The East African Community has unveiled the Regional Bioeconomy Strategy 2021/22-2031/3 at the EAC Headquarters in Arusha, Tanzania.
The strategy will offer an opportunity for Partners States to achieve their individual aspirations, making use of the region’s abundant natural resources, including underutilized agricultural waste materials, to produce value-added products with applications in many sectors including food, health, energy and industrial goods.
Among the key interventions proposed in the strategy that was unveiled by the EAC Deputy Secretary General in charge of Planning and Infrastructure, Eng. Steven Mlote, on behalf of the Secretary General, is the creation of new forms of sustainable bioenergy, and the conversion of waste materials to useful products.
The strategy further seeks to ensure the transformation of economies and place innovation in bio-based products and processes at the centre, with a bio-based circular economy as the organising framework.
In addition, the strategy will contribute immensely through effective, efficient and sustainable production and use of bio-based materials, products, processes and business models to drive the sustainable development in the region.
Speaking at the event, Eng. Mlote said that bioeconomy growth offers an opportunity for countries in Eastern Africa to achieve many of the Sustainable Development Goals by 2030, making use of the region’s abundant natural resources to produce value added products, thereby creating jobs, improving health and food security, generating wealth, and connecting smallholder farmers to new biobased value chains
“Today, more than 65% of the population in Eastern Africa depends on biological resources for food, energy, medicine, and other uses. They frequently use these biological resources in their raw form and dispose of significant portions as biological waste. There is therefore huge potential to add value to these biological resources through the development of a bioeconomy,” said Eng. Mlote.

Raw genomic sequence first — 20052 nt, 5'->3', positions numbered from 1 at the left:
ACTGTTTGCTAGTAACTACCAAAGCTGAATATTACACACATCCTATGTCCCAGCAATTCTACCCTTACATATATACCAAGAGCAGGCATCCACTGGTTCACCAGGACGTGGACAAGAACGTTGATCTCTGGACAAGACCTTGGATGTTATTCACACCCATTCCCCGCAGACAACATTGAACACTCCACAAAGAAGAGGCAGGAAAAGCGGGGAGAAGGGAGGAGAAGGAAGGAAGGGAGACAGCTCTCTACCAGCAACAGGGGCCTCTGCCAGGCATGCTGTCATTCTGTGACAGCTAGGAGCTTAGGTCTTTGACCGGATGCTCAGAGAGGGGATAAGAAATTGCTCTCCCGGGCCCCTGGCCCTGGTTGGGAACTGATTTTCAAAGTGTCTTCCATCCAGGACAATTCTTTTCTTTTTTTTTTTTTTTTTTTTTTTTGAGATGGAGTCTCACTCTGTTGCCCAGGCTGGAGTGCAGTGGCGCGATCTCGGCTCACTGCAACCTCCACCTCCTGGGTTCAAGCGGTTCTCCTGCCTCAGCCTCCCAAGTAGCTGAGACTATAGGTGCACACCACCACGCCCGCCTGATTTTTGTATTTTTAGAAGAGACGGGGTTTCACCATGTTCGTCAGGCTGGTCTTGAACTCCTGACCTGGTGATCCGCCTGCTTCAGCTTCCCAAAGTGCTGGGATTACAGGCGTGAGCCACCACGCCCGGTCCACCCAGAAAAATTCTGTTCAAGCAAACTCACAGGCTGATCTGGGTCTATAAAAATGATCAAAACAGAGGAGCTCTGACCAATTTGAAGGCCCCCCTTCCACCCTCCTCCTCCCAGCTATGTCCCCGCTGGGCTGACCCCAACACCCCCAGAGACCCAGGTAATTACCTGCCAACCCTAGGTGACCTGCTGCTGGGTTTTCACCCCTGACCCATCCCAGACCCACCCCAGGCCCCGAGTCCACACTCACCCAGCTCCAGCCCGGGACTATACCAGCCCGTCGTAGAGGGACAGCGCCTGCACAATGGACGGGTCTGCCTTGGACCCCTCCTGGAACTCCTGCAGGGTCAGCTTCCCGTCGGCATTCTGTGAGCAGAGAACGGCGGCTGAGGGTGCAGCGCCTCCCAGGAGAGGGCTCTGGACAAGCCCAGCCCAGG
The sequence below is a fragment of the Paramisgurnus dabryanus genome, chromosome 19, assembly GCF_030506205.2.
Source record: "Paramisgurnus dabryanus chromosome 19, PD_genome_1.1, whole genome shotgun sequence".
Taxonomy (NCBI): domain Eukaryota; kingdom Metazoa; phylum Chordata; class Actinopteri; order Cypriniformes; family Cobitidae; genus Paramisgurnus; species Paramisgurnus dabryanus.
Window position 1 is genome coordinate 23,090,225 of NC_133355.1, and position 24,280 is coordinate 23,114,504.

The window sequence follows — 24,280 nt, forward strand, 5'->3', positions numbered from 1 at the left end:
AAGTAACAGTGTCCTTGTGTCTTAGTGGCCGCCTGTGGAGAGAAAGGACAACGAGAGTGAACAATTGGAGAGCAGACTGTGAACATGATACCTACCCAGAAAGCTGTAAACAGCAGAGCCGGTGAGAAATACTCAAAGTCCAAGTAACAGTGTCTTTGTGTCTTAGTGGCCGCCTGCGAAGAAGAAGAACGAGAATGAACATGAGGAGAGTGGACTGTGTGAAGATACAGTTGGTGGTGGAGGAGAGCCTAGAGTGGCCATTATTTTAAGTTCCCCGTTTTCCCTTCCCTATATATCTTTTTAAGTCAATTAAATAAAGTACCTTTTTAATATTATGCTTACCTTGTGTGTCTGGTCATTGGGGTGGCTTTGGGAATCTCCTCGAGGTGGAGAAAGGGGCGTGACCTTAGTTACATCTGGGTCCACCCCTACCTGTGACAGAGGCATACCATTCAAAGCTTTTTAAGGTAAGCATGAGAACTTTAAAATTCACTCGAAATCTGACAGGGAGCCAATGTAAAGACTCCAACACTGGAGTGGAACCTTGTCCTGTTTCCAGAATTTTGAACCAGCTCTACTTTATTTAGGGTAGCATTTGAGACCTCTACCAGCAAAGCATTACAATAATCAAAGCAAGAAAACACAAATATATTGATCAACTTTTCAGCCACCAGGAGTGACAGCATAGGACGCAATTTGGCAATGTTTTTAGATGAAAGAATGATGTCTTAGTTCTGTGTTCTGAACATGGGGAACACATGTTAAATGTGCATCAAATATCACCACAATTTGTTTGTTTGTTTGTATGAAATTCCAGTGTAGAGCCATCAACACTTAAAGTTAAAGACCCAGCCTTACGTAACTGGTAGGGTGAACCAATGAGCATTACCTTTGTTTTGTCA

Eng. Mlote further said that the development of a modern bioeconomy in Eastern Africa has significant potential to support several critical development goals and targets for the region, and will help deliver the different outcomes including: sustainable industrialization, job creation and green growth; improved food security; health; the creation of new biobased products and linking farmers and bio entrepreneurs to local, national, regional and international markets opportunities.
In his remarks, the Executive Secretary of the East African Science and Technology Commission, Dr. Sylvance Okoth, said the Bioeconomy Strategy is aligned to expressed commitments to environmental sustainability, climate change adaptation and mitigation aimed at reversing unsustainable policies and practices.
“This strategy is anchored on four thematic areas; Food security and sustainable agriculture; Health and wellbeing; Sustainable Energy, and bio-based Industrial Development,” said Dr. Okoth.
The Executive Secretary further noted that the strategy will enhance the transformation of economies and place innovation in bio-based products and processes at the centre, with a bio-based circular economy as the organising framework.